Thoracic epidural anaesthesia followed by postoperative epidural analgesia is increasingly being used for abdominal, major vascular and cardiothoracic surgery. The objective of thoracic block is not solely to block noxious afferent stimuli from the surgical site, but to impart a bilateral selective thoracic sympathectomy. Provision of pain relief and sympatholysis of such magnitude that allows patients to cough, breath deeply, drink and mobilize can contribute to enhanced postoperative outcomes such as improved respiratory function, reduction in ileus and protein sparing. The challenge is how to translate the encouraging results of randomized controlled studies and meta-analyses into clinical practice. Provision of sufficient intraoperative epidural anaesthesia such that the patient awakes pain-free and maintenance of a continuous bilateral sensory block covering the entire surgical site for several days is not an easy task. The aim of this review is to discuss the practical issues related to thoracic epidural analgesia.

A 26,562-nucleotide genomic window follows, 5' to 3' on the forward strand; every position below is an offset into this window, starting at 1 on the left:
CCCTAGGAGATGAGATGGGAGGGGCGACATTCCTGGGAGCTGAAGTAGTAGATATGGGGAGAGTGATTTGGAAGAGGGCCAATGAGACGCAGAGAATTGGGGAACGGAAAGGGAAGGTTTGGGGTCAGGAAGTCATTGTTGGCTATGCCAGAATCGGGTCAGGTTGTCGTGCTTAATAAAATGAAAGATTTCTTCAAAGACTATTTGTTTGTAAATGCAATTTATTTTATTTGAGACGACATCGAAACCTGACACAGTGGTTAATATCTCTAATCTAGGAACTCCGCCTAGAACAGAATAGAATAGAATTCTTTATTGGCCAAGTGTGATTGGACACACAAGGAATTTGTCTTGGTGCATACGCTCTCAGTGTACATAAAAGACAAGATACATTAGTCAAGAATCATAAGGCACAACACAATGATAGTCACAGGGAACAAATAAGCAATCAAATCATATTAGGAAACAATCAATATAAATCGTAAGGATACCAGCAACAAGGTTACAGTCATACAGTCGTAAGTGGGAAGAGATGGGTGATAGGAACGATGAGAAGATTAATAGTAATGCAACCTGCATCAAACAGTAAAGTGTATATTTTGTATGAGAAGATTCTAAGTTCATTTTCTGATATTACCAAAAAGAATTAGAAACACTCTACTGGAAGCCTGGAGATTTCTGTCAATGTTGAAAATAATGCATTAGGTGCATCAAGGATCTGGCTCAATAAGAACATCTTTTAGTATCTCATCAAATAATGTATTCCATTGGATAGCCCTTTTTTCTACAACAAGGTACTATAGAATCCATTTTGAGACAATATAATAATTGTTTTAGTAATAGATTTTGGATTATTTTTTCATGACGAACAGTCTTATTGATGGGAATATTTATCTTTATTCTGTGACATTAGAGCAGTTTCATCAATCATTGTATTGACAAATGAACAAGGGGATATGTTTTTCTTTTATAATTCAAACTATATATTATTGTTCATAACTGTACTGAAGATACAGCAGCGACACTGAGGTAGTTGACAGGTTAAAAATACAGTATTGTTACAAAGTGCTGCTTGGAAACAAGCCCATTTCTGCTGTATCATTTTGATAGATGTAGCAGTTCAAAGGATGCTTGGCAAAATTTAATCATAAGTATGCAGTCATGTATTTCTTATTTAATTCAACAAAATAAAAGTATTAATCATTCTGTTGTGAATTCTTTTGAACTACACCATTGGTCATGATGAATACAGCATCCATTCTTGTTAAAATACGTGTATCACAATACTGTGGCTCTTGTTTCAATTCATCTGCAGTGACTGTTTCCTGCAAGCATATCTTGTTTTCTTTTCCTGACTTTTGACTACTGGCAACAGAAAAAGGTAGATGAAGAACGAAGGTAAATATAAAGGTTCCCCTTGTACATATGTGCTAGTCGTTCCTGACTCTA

|Number of pages||4|
|Journal||Continuing Education in Anaesthesia, Critical Care and Pain|
|Publication status||Published - 1 Feb 2004|